- India’s Protected Area network covers around 5 percent of the country’s area.
- But a large percentage of India’s wildlife lives outside protected boundaries.
- This overlap in spaces gives rise to situations spanning between coexistence and conflict between wildlife and humans.
When we think of wildlife, we might picture tigers moving among tall sal trees, crocodiles swimming in rivers, elephants gathered around waterholes. We often only think of pristine forests; we think of national parks or sanctuaries, legally known as Protected Areas (PA). But wildlife doesn’t restrict itself to administrative and political boundaries.
India is home to a diverse set of habitats – rainforests, deserts, mangroves, grasslands, etc. – sheltering even various wildlife species. It roughly accounts for 7-8 percent of the world’s recorded species. The country’s PA network comprising Wildlife Sanctuaries, National Parks, Conservation Reserves, Community Reserves, and Marine Protected Areas, occupies just 5.02 percent of the total area. Consequently, a large percentage of India’s wildlife live outside protected boundaries. They inhabit or move through farms, gardens, lakes, coasts, and so on in villages, towns, and cities.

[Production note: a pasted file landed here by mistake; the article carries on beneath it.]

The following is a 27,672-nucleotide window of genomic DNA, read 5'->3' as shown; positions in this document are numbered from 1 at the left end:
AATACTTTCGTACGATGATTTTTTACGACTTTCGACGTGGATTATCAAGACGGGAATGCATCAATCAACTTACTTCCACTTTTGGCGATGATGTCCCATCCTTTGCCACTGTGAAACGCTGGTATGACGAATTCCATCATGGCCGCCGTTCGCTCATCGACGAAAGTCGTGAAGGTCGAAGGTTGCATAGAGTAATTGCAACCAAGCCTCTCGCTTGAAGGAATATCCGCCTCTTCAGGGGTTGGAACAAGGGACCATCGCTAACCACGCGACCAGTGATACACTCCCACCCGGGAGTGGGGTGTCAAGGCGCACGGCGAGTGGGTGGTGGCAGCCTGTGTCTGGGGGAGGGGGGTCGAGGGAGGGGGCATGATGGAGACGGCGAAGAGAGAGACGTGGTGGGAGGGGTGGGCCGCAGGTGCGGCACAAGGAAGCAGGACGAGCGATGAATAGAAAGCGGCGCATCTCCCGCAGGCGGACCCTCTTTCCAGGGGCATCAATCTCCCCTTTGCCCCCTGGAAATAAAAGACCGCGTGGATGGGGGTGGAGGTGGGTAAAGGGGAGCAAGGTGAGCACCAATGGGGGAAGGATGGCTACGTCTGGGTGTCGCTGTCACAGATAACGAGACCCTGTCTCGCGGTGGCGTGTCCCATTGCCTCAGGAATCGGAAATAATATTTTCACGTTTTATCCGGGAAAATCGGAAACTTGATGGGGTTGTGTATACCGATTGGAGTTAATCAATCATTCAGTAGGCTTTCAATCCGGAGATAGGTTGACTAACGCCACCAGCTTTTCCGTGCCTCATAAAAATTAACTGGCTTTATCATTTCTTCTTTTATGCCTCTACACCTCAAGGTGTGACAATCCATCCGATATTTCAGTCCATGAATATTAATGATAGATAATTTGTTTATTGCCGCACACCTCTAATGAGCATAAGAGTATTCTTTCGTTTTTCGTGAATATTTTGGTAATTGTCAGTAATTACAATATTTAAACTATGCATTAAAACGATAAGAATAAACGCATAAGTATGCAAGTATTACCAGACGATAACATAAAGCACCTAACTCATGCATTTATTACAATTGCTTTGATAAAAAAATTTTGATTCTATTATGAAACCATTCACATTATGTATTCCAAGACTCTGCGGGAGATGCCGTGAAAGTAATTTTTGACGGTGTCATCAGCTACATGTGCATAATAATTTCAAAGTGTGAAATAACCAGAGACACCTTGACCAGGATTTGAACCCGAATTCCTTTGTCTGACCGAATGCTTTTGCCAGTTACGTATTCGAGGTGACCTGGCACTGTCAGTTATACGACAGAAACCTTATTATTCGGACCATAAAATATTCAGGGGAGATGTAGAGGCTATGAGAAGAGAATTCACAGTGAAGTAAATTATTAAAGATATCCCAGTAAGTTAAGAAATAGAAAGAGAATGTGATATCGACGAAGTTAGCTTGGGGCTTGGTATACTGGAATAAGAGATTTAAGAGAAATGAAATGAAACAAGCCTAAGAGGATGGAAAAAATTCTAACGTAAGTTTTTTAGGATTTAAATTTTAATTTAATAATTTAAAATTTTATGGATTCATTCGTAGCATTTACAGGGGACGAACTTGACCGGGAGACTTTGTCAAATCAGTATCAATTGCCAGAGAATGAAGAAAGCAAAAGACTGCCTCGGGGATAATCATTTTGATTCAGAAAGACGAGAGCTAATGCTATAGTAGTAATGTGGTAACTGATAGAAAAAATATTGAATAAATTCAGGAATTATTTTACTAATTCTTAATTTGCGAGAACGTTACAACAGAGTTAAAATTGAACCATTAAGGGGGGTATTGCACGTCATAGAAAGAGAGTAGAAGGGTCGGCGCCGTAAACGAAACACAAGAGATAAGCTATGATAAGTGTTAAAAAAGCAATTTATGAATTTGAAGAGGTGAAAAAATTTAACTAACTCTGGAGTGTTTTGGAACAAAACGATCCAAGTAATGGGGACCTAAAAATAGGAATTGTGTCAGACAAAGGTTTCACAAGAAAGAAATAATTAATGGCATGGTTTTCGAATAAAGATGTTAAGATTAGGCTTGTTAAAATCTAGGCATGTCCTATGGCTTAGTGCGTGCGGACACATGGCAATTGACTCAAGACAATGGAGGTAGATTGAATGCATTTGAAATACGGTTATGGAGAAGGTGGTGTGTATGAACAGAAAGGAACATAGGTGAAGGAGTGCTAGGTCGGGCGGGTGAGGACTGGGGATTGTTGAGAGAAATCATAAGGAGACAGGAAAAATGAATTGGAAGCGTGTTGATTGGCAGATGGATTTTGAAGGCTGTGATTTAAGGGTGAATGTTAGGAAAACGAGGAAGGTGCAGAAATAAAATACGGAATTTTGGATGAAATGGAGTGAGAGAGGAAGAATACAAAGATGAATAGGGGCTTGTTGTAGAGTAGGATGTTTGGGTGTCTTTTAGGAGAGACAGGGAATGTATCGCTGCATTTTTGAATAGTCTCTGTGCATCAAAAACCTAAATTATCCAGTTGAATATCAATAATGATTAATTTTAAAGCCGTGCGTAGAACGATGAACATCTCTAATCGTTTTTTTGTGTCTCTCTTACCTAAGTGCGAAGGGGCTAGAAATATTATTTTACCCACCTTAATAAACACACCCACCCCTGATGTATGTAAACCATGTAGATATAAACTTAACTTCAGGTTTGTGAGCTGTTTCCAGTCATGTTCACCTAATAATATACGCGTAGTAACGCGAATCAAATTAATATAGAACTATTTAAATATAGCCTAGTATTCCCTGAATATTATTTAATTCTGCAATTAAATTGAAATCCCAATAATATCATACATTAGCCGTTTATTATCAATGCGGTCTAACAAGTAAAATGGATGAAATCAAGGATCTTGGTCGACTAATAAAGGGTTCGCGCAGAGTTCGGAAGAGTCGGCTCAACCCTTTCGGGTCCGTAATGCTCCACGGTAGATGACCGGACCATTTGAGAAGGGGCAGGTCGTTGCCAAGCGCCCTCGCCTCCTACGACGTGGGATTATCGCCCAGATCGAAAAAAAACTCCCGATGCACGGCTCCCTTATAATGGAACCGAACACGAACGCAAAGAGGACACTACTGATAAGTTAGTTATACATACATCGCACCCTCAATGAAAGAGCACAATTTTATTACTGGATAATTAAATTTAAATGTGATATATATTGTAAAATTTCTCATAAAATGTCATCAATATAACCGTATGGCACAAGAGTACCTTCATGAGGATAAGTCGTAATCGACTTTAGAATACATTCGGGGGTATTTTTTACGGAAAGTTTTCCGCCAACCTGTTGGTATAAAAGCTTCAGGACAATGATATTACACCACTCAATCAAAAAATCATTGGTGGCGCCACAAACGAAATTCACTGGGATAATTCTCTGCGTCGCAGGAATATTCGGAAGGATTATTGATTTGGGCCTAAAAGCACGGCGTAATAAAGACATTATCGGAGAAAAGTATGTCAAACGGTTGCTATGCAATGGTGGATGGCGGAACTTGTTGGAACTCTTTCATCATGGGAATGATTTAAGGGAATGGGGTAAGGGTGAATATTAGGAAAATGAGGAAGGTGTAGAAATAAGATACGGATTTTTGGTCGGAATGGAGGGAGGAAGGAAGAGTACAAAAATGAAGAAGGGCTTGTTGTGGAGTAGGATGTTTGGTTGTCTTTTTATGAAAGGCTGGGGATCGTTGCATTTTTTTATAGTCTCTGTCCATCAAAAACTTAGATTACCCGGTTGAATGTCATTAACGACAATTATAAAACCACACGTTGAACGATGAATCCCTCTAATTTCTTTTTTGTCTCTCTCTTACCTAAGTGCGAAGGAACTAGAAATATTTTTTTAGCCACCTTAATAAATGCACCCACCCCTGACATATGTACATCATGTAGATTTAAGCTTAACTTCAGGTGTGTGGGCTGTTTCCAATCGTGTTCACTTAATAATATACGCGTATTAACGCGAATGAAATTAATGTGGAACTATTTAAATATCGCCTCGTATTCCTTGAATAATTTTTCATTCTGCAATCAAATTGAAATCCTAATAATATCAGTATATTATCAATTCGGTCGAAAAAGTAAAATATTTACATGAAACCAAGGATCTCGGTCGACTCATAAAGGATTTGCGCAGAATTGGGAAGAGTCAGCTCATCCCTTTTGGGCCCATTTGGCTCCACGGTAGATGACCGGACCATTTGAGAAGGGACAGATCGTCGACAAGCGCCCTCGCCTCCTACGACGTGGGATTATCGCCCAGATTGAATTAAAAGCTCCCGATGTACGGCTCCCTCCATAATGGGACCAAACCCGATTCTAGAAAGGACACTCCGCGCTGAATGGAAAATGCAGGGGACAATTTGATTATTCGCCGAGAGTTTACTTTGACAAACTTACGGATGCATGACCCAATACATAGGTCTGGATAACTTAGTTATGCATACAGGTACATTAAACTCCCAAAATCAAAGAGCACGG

For example, approximately 80 percent of India’s Asian elephant range falls outside the country’s protected area network. Farmers share spaces with rare toads, sarus cranes, and numerous other species. One of the world’s most endangered primates, the golden langur clings to unprotected areas in rural Assam while the hills of its rapidly urbanising city, Guwahati, is the abode for leopards. India’s educational campuses provide shelter to animals big and small. Gharial, a critically endangered animal, traverses between India and Nepal through unprotected riverine habitats. Animals from PAs are found to occupy fringes and also step out of the protected boundaries. Recently, tigers have been found to adopt a thermal power station as home due to natural and induced reasons.
This overlap in spaces gives rise to situations spanning between coexistence and conflict between wildlife and humans. As natural habitats are increasingly under threat due to human pressure, space and resources struggle. To safeguard lives – both animal and human – requires awareness and acknowledgment of wildlife beyond protected areas.
Read all stories from our Beyond Protected Areas series.
Banner image: Indian wolves inhabit unprotected grasslands in the outskirts of Pune city. Photo by Ramaswamy Ramachandran.